final exam - epigenetics.txt

  1. What is meant by the term epigenetics?
    Epi in EPIgenetics refers to Above, or in addition to genetics. The modern definition is: the study of CHANGES in gene expression NOT caused by changes in DNA sequence.
  2. Name the two most common types of epigenetic changes and the most commonly employed method to study each change?
    • 1. DNA methylation: acts to inhibit transcription by interfering with transcription factors.
    • DNA method: Sodium Bisulfate modification, leads to deamination of unmethylated cytosine to uracil
    • 2. Histone modifications (post translationally) such as acetylation and methylation of various amino acid residues. Meth tightly packs chromatin whereas acet helps histones come apart to help access to transcription factors
    • Histone method: Chromatin Immunoprecipitation (ChIP), using antibodies to target specific targets
  3. What are the four most common effects of epigenetic changes?
    • 1. X-inactivation
    • 2. Changes in gene expression
    • 3. Genomic imprinting
    • 4. Disease onset, such as autoimmune disorders, Type 2 diabetes and CANCER
  4. Briefly summarize the general mechanism of DNA methylation including reference to CpG islands. What change in gene expression is DNA methylation most commonly associated with?
    • DNA methylation starts with the 5’ cytosine. DNA methyltransferase is used to transfer a methyl group from SAM to Cytosine to make 5’ MeC. This usually occurs where Cytosine nucleotide occurs next to a Guanine nucleotide. These CpG are known to be grouped together at high density, mostly associated with PROMOTER areas in gene expression.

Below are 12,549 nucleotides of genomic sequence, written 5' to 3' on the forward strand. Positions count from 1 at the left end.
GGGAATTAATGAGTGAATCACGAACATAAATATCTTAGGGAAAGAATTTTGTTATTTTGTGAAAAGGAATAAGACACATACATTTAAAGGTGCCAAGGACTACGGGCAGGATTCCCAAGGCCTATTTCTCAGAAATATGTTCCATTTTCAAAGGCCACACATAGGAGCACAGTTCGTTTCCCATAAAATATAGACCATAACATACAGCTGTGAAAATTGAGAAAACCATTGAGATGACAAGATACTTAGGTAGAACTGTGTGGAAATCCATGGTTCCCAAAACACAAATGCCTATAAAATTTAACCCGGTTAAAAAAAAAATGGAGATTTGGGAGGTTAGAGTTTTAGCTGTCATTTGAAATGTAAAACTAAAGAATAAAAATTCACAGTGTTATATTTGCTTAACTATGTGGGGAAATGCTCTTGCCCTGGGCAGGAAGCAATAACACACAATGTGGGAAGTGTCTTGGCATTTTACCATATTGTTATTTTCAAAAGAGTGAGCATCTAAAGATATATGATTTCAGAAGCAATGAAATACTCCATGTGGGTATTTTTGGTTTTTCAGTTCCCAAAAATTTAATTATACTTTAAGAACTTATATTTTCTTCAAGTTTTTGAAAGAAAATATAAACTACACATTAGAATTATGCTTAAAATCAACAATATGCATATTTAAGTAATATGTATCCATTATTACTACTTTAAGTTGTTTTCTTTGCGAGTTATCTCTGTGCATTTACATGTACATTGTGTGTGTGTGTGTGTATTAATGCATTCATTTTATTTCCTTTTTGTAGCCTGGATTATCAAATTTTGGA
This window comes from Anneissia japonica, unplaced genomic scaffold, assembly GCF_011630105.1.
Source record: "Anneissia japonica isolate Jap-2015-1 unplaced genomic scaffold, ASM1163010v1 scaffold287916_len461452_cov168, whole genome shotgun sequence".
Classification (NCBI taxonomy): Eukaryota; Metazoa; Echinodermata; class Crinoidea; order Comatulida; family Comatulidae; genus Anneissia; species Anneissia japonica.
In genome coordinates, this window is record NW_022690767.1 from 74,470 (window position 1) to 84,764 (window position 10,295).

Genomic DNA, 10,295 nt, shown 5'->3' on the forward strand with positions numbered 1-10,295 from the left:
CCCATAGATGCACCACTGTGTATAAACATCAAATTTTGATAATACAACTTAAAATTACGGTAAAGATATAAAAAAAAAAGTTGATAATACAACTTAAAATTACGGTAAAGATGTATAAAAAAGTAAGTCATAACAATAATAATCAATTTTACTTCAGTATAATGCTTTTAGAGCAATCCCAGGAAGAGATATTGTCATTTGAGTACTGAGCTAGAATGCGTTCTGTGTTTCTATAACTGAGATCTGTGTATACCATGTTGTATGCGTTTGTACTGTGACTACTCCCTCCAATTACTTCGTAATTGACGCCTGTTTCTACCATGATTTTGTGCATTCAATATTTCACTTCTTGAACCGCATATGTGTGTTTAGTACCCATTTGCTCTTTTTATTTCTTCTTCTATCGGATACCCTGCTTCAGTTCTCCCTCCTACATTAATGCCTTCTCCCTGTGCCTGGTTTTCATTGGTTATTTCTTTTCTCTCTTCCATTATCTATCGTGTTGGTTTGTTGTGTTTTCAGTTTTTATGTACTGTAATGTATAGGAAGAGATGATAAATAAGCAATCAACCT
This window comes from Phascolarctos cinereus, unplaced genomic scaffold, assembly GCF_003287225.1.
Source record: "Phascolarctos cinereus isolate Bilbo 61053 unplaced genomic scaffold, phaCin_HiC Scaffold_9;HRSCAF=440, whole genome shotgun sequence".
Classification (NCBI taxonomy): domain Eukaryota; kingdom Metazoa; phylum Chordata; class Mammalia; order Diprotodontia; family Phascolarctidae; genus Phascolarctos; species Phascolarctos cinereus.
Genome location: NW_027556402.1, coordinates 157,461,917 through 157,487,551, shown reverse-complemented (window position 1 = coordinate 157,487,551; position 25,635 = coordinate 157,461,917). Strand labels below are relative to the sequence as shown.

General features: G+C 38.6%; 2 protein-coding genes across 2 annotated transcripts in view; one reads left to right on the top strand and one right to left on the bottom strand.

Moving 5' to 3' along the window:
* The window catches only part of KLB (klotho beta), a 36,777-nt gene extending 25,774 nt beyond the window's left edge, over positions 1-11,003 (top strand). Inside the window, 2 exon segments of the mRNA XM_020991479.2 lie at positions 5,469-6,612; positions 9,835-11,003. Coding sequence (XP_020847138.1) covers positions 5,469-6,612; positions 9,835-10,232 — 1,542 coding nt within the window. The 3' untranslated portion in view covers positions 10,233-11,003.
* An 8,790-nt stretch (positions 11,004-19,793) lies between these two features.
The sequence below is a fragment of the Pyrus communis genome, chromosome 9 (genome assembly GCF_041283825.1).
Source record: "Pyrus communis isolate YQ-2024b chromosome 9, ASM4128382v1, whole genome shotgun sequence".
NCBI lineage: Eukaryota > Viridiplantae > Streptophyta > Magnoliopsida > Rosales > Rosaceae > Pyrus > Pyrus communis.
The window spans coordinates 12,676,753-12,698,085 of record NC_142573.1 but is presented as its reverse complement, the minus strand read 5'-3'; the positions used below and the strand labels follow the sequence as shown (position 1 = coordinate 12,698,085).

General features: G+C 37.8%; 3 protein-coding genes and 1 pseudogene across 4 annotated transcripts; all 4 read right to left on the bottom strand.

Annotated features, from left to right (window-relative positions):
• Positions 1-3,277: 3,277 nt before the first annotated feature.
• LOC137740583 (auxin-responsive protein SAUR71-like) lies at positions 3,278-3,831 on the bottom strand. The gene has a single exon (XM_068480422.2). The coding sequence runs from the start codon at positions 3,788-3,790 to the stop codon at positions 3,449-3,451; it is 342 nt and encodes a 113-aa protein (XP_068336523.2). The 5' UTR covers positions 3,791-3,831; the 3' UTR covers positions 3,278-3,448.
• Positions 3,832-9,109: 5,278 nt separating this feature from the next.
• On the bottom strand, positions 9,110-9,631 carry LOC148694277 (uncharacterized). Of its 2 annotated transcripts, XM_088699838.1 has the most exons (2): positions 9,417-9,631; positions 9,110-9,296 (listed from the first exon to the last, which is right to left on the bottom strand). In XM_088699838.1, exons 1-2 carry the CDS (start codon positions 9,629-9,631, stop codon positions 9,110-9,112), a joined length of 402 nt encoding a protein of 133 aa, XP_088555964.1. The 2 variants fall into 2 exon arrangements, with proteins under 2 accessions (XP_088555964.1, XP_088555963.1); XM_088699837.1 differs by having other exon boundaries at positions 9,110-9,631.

• Methylation associated mostly with gene silencing
  5. Describe two possible explanations for gene silencing.
    • 1. The 5’ MeC methyl group extends to the MAJOR groove of DNA, INHIBITING transcription by interfering with TRANSCRIPTION FACTOR Binding proteins that act to recruit activators
    • 2. Recruiting of these methyl-binding proteins will act to RECRUIT transcription co-repressor complexes
  6. In humans, DNA methylation is essential for embryonic development. The demethylation and remethylation cycle is thought to erase previous paternal imprints and reestablish sex-specific imprints. Name and define the two mechanisms of DNA demethylation
    • 2 MECHANISMS of DNA demethylation: ACTIVE and PASSIVE demethylation
    • 1. Active demethylation: occurs through DIRECT enzymatic removal of DNA modification independent of DNA replication. This can involve a deamination reaction
    • 2. Passive demethylation: occurs via replication coupled DILUTION due to LACK of re-establishment of DNA modification on daughter strand DNA after synthesis.
  7. Briefly describe how the demethylation cycle may lead to transgenerational epigenetics.
    Transgenerational epigenetics occurs during the two stages of 5mC erasure. In this case, Methyl tags that SILENCE genes slip through tags that are not in parental strand and these methyl tags are passed to OFFSPRING
  8. What is Beckwith-Wiedemann Syndrome (BWS)? Why is this syndrome relevant to the topic of epigenetics? Be sure to include the different epigenetic changes leading to BWS and the genes affected.